If you’re making landscape images a tripod will make your life so much easier. Having both hands free to work your camera controls means you’re less likely to make mistakes, like missing focus or losing composition. For darker scenes especially (often at sunrise and sunset), a sturdy tripod will keep your camera sturdy, and allow you to keep your ISO and aperture at optimum settings (which often lead to slower shutter speeds in dark situations - see point 2 if you don’t understand!)

8. Shoot RAW



I couldn't have exposed this image correctly without the freedom a RAW file gives.

The two main file types that digital cameras create are jpeg and RAW files. Jpegs are processed in the camera, and have little flexibility when it comes to editing. RAW files aren’t processed in camera and as a result look very dull at first. But they have a huge amount of leeway when it comes to processing; detail can be brought out from dark areas, bright areas can be toned down and colour can be changed without a loss of quality, among hundreds of other things. There are probably very view people who don’t shoot RAW anymore, but up until fairly recently I was one of them. The reason was that it often meant extra editing while I was quite happy with the jpegs my cameras made, and I've always far preferred being out with the camera than being in at the computer. But I wish I’d started shooting RAW so much earlier. There are plenty of images that just can’t be made without the power of digital processing. Shoot both jpeg and RAW. If you’re happy with the first, then you can save yourself the post-processing work. But at least you’ll have the RAW file if you need it. There are plenty of online tutorials about Lightroom and Photoshop, and even the native photo software on many computers these days has some capability to work RAW files. Just remember that you can't compensate for bad composition after a photo has been made. Aiming to get the images as useable as possible straight out of the camera will make you a better photographer.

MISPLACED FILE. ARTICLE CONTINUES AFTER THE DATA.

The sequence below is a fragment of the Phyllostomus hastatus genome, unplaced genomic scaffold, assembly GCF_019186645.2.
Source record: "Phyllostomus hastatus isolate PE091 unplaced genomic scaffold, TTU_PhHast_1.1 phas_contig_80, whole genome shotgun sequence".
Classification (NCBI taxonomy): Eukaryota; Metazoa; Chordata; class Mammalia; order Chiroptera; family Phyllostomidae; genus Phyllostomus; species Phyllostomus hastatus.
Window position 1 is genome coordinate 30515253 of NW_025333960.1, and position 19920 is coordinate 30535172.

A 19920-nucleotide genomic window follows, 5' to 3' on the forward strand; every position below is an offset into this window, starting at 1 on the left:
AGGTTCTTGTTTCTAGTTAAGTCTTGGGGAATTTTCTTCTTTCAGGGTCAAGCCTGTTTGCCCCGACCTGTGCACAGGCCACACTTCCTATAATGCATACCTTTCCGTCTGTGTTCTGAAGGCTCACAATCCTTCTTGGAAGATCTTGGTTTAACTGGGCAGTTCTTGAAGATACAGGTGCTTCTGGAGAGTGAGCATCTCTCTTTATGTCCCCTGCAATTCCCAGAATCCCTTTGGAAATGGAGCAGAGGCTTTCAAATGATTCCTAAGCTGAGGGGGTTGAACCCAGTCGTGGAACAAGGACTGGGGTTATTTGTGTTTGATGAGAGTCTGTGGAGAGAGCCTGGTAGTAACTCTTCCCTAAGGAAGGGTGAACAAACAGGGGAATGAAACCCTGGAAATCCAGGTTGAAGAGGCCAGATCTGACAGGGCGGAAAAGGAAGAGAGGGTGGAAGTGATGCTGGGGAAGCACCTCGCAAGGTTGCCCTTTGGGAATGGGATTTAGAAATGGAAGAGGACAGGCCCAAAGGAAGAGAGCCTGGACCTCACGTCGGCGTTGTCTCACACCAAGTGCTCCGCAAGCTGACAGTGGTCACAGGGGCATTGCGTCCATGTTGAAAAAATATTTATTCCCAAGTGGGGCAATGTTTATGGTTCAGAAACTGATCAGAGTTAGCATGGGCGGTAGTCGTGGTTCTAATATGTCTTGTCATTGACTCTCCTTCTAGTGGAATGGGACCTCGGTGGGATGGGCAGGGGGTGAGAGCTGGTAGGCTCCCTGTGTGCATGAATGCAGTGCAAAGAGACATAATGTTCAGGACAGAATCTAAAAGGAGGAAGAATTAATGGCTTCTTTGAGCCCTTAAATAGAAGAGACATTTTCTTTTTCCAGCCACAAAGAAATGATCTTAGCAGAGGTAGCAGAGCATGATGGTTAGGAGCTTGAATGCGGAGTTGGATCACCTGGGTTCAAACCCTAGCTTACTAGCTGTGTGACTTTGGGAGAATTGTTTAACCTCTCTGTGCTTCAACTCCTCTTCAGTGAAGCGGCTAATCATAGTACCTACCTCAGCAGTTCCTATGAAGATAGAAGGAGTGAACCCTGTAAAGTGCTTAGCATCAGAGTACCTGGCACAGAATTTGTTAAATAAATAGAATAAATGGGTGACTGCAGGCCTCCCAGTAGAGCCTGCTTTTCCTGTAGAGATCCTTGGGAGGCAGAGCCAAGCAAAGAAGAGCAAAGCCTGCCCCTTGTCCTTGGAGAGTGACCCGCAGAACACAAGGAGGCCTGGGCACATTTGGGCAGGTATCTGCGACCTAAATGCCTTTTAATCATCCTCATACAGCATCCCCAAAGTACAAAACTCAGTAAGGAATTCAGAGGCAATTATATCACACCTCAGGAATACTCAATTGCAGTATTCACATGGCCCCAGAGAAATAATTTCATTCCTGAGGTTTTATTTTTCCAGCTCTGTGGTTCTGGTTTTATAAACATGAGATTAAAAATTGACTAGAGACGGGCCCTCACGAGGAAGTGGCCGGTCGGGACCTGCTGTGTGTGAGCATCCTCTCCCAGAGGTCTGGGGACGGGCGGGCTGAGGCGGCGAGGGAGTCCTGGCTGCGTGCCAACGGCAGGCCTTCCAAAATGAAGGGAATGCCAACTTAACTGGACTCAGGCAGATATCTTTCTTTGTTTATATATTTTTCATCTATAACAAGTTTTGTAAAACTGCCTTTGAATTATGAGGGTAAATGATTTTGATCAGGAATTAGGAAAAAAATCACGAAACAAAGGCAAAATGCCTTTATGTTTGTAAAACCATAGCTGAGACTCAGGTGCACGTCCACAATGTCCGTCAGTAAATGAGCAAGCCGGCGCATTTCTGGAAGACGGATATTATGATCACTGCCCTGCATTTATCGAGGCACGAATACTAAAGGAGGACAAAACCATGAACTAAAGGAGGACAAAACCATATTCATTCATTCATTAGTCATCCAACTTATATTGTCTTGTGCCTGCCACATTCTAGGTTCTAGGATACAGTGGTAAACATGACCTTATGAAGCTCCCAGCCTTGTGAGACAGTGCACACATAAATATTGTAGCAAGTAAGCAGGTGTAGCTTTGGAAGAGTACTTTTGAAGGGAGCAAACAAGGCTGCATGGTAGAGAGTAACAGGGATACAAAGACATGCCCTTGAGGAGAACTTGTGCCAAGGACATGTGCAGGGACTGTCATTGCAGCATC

9. Don’t Be Put Off by Bad Weather



It was raining before, during and after my time at this location when I made this image. But the morning sun lighting up all that rain helped create one of my favourite ever photographs.

For landscape photography especially, bad weather often means good photographs. Clouds add texture, colour and shape to skies, and filter and direct the light, often leading to much more interesting scenes than blue sky days have. If you’re planning on getting up at 5am for some sunrise photography don’t be put off by the rain when the alarm goes off. In plenty of cases the show will be far better for the bank of cloud sitting above the horizon, waiting to be lit by the sun. Remember, if you want the rainbow you have to put up with the rain! That said, if you’re creative enough, calm and clear weather can inspire some fantastic photographs too (as well as being quite nice to be out in...). I like David Clapp’s mantra: “There are no poor conditions, only poor decisions.” Work with what you’re given, because most of the time it’s not going to be exactly what you wanted anyway.